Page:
Bill boosts NASA funding, makes Mars a priority

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With U.S. senators Marco Rubio and Bill Nelson looking on, President Trump signed the NASA Authorization Act of 2017 Tuesday.

"With this legislation, we support NASA's scientists, engineers, astronauts and their pursuit of discovery," the president said.

The bill, sponsored by Sen. Nelson -- a one-time shuttle astronaut, boosts NASA's funding to $19.5 billion for 2018. Among other things, it makes a manned trip to Mars a key goal.

"The moon landing was bigtime stuff. This will be 10 times bigger," said Dennis Farr, an astronomer at MOSI.

Farr applauded the signing and what it means for the future of space exploration.  It also could mean big business for the state of Florida, home of the Kennedy Space Center and Cape Canaveral Air Force Station.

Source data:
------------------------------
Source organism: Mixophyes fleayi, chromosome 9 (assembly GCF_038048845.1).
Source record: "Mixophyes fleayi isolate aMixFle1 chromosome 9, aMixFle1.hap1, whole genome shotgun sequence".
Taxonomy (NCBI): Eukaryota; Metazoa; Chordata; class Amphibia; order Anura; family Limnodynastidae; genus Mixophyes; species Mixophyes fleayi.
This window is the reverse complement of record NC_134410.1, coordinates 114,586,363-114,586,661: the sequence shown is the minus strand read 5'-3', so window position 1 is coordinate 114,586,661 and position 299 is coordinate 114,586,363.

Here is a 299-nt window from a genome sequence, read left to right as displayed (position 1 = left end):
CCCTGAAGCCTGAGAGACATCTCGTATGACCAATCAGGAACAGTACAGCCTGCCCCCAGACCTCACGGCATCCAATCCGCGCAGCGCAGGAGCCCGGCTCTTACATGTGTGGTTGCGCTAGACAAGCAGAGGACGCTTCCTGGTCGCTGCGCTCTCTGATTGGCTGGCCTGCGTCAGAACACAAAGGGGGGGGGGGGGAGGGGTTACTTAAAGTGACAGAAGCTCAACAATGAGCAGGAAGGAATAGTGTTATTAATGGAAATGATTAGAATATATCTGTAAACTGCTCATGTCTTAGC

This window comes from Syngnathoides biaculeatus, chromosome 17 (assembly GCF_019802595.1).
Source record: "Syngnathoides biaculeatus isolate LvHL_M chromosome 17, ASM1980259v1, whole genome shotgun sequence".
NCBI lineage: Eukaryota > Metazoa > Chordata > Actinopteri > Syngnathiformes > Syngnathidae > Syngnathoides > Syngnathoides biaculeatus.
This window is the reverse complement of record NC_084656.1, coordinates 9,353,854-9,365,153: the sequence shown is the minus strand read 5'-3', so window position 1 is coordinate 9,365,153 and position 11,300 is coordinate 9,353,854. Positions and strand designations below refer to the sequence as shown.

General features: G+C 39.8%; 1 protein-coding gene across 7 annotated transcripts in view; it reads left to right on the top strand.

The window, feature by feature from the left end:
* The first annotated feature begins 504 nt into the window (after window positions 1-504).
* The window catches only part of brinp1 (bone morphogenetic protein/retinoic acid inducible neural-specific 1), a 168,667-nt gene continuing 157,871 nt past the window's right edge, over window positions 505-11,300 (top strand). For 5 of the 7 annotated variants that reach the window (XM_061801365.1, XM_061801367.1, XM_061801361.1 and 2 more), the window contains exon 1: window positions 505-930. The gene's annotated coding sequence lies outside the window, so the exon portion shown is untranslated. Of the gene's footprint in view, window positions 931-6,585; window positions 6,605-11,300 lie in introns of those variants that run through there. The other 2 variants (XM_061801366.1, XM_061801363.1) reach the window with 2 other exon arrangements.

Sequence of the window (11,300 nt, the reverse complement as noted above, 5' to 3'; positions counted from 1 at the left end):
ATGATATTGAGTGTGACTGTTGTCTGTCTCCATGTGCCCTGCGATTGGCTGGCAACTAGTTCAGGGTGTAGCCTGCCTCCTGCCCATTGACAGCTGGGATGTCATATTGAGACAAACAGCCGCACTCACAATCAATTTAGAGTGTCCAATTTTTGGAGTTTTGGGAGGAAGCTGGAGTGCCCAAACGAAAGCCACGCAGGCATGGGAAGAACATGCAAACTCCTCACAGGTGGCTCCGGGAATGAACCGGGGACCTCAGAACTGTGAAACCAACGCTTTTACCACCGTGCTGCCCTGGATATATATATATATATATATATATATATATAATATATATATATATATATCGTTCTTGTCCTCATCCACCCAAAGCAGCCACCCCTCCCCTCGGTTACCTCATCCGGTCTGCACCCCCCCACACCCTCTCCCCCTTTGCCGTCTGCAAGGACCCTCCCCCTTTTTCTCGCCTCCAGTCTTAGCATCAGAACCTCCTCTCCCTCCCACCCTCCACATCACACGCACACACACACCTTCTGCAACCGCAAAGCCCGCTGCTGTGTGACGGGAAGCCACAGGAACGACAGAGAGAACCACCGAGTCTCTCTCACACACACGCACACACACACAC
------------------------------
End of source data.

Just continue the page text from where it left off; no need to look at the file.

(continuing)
"It's great to know a commitment has been made to move forward in this direction," Farr said.

Still, a manned mission to Mars presents several hurdles scientists will have to overcome. Round-trip, it will take around three years. That brings up physical and mental challenges for the astronauts. 

Then there's radiation.

"They have to find a way to block the radiation and keep it from the people. You know, humans are very frail," Farr said.

It's believed there was water on the red planet at one time.

"Based on what we know, water is a requirement for life, so if there was water, there could have been life," Farr added.

NASA is eyeing the mid-2030s for the manned mission to the red planet.